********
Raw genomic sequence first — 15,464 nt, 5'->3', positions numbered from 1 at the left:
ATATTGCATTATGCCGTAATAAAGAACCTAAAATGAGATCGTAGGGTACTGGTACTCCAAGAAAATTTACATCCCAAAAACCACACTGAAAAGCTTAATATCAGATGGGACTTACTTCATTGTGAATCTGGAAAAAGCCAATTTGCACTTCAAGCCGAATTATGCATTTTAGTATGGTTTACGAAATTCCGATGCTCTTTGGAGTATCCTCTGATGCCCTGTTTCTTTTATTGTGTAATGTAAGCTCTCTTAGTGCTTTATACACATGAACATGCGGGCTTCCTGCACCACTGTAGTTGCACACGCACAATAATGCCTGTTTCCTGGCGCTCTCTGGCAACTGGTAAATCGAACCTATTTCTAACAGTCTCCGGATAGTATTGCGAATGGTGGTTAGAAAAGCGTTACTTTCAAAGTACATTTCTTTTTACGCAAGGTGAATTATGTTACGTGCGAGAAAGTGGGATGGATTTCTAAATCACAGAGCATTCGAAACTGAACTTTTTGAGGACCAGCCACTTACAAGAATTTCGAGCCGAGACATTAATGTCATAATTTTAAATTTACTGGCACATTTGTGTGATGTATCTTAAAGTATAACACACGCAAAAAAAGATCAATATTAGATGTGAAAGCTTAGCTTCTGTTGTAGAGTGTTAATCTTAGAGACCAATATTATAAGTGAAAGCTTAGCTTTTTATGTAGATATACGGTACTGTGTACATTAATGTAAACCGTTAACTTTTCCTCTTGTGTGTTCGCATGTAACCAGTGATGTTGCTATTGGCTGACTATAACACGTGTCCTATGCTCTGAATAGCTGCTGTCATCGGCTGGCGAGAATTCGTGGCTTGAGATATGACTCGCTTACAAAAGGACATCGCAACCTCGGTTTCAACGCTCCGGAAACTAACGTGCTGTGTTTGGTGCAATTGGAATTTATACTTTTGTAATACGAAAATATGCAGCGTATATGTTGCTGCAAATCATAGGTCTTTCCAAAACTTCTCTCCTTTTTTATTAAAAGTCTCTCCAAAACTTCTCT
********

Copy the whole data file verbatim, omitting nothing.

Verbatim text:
Raw genomic sequence first — 15,464 nt, 5'->3', positions numbered from 1 at the left:
ATATTGCATTATGCCGTAATAAAGAACCTAAAATGAGATCGTAGGGTACTGGTACTCCAAGAAAATTTACATCCCAAAAACCACACTGAAAAGCTTAATATCAGATGGGACTTACTTCATTGTGAATCTGGAAAAAGCCAATTTGCACTTCAAGCCGAATTATGCATTTTAGTATGGTTTACGAAATTCCGATGCTCTTTGGAGTATCCTCTGATGCCCTGTTTCTTTTATTGTGTAATGTAAGCTCTCTTAGTGCTTTATACACATGAACATGCGGGCTTCCTGCACCACTGTAGTTGCACACGCACAATAATGCCTGTTTCCTGGCGCTCTCTGGCAACTGGTAAATCGAACCTATTTCTAACAGTCTCCGGATAGTATTGCGAATGGTGGTTAGAAAAGCGTTACTTTCAAAGTACATTTCTTTTTACGCAAGGTGAATTATGTTACGTGCGAGAAAGTGGGATGGATTTCTAAATCACAGAGCATTCGAAACTGAACTTTTTGAGGACCAGCCACTTACAAGAATTTCGAGCCGAGACATTAATGTCATAATTTTAAATTTACTGGCACATTTGTGTGATGTATCTTAAAGTATAACACACGCAAAAAAAGATCAATATTAGATGTGAAAGCTTAGCTTCTGTTGTAGAGTGTTAATCTTAGAGACCAATATTATAAGTGAAAGCTTAGCTTTTTATGTAGATATACGGTACTGTGTACATTAATGTAAACCGTTAACTTTTCCTCTTGTGTGTTCGCATGTAACCAGTGATGTTGCTATTGGCTGACTATAACACGTGTCCTATGCTCTGAATAGCTGCTGTCATCGGCTGGCGAGAATTCGTGGCTTGAGATATGACTCGCTTACAAAAGGACATCGCAACCTCGGTTTCAACGCTCCGGAAACTAACGTGCTGTGTTTGGTGCAATTGGAATTTATACTTTTGTAATACGAAAATATGCAGCGTATATGTTGCTGCAAATCATAGGTCTTTCCAAAACTTCTCTCCTTTTTTATTAAAAGTCTCTCCAAAACTTCTCT